Marylynn Steckley Bachelor of Global & International Studies 4:49 Transitioning to Brightspace, synchronous course design. Getting set up on Brightspace: homepages; personalized correspondence and ‘replace strings’; module design; embedding images and links; Brightspace support resources Video, Transcript
Peggy Hartwick School of Linguistics & Language Studies 8:52 Brightspace pilot, synchronous course design. Getting set up on Brightspace: transitioning from cuLearn to Brightspace; the student perspective; Brightspace support resources; layouts and templates. Video, Slides
Geoff Pignotta Department of Earth Sciences 9:16 Brightspace pilot, blended course design. Getting set up on Brightspace: the Course Home, the visual Table of Contents, class communications, module design/layout, Discussions, Rubrics, Quizzes, Assignments; grading and assessment in Brightspace Video, Transcript
Julie McCarroll School of Linguistics & Language Studies 5:37 Brightspace pilot, blended course design, student engagement, student feedback. Getting set up on Brightspace: content/lesson/module organization, Assignments, Quizzes, Grades Video, Transcript, Slides
Melanie Adrian Department of Law and Legal Studies 15:26 Blended course design, SoTL project, small groups (“learning pods”), impact of learning pods on student engagement (student-to-student, student-to-instructor, and student-to-content), student learning, student outcomes Video, Transcript
Sophie Tamas School of Indigenous & Canadian Studies / Department of Geography & Environmental Studies 3:07 Student engagement in online classes, student mental health, strategies for connecting with students, self-directed learning, collaborative pedagogies, ‘letters to students’ format Video, Transcript
Onita Basu Department of Civil & Environmental Engineering 5:52 Blended course design, synchronous sessions + online modules; strategies for student engagement (polling, Kahoot, breakout rooms, white board); using a second camera for sample problems; technical specifications (lighting, mic, recording & editing software, video hosting) Video, Transcript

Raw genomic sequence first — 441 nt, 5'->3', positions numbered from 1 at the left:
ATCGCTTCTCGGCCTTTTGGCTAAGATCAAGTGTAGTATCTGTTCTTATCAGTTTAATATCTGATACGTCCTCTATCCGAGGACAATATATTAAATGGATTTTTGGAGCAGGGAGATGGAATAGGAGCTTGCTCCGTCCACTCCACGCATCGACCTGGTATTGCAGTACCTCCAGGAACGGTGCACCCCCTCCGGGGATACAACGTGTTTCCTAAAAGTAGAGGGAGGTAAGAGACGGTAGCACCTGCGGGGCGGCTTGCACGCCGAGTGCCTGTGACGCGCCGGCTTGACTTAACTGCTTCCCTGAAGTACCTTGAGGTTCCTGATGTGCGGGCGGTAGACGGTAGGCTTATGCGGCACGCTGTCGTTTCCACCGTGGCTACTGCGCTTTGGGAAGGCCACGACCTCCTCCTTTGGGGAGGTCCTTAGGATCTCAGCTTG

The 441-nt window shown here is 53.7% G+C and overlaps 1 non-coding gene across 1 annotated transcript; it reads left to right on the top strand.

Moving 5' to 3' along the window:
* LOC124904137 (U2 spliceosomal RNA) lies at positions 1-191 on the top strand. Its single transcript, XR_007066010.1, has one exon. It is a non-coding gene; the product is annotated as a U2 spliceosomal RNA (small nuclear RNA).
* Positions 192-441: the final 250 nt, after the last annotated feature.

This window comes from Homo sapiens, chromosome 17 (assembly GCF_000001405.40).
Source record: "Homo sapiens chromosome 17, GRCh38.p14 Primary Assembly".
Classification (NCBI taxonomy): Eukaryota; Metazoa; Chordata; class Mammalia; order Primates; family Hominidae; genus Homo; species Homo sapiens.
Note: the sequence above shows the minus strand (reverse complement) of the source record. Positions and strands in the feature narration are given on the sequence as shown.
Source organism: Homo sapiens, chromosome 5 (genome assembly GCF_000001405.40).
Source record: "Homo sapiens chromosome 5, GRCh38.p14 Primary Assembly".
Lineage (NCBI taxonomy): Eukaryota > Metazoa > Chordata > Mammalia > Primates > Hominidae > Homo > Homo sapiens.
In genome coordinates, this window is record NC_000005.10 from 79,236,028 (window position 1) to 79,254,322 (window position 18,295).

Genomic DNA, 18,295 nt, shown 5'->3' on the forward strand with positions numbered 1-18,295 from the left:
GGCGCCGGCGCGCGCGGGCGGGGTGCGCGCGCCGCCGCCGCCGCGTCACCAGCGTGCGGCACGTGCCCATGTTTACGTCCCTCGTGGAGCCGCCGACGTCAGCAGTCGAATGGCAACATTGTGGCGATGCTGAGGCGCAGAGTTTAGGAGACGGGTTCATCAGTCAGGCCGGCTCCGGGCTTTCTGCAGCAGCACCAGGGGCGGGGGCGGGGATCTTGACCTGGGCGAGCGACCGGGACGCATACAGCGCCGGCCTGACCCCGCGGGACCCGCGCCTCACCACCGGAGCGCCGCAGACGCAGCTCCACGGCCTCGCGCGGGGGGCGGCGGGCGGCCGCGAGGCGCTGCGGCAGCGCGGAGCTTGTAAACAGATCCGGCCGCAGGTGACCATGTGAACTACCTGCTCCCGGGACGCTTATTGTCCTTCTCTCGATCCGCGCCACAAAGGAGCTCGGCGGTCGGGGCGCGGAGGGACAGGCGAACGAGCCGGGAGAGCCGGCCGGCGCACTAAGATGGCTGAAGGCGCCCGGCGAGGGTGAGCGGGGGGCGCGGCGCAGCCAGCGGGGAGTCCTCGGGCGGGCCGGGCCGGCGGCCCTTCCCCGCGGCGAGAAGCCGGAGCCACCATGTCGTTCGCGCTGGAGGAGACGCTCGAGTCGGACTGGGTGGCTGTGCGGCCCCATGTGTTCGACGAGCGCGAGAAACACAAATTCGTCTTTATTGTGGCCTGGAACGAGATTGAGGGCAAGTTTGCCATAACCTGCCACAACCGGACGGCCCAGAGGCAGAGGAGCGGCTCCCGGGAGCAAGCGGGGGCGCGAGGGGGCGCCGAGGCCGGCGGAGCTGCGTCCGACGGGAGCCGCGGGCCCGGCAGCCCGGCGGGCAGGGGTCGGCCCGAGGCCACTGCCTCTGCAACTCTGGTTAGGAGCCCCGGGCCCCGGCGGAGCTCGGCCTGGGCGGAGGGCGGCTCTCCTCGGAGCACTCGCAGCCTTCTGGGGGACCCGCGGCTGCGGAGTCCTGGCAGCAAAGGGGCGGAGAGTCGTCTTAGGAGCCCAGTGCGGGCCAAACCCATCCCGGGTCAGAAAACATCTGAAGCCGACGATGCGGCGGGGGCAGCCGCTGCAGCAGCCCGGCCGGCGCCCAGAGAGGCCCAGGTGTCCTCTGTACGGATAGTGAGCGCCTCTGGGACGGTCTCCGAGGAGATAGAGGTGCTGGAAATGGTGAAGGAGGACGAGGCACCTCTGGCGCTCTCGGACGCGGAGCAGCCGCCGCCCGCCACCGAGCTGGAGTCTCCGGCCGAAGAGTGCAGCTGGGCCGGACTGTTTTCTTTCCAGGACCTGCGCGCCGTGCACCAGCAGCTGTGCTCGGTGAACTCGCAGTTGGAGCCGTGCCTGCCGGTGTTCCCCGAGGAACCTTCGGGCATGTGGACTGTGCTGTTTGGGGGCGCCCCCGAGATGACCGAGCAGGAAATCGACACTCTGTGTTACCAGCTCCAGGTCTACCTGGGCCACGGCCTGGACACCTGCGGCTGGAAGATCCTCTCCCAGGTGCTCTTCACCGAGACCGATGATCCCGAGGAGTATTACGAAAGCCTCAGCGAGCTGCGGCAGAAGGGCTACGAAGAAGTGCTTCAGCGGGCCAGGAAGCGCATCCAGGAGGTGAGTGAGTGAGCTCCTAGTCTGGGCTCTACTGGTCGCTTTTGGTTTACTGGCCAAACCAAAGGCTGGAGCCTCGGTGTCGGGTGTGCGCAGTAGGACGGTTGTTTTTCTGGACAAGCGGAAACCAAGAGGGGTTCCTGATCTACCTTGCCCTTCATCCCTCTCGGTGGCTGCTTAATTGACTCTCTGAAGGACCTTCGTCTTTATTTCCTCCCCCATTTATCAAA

Vincent Andrisani School of Journalism and Communication 7:26 COMMS 1001, videos and screencasts, asynchronous course design, creating engaging videos (‘talking head’ vs. ‘screencast’), lesson planning, images and transitions, cuLearn setup options Video, Transcript
Vivian Solana Department of Sociology & Anthropology 14:19 ANTH 2001, the Students-as-Partners program (SaPP), the cuLearn course template, building online learning communities, blended course designs (online asynchronous lessons + synchronous meetings), lecture videos, video chunking, ‘check for learning’ activities (quizzes, discussion forums), Zoom breakout rooms, alternate participation activities, course structure/organization, frequent formative assessments, communication strategies Video, Transcript
Shazia Sadaf Institute of Interdisciplinary Studies 13:15 Teaching emotionally charged topics, large class management and assessments, blended approaches, small-group discussion forums (structure, rubric), low-stakes quizzing & assignment scaffolding, course outline quiz, ‘daisy-chaining’, attendance, ‘best of’ assignment structures Video, Transcript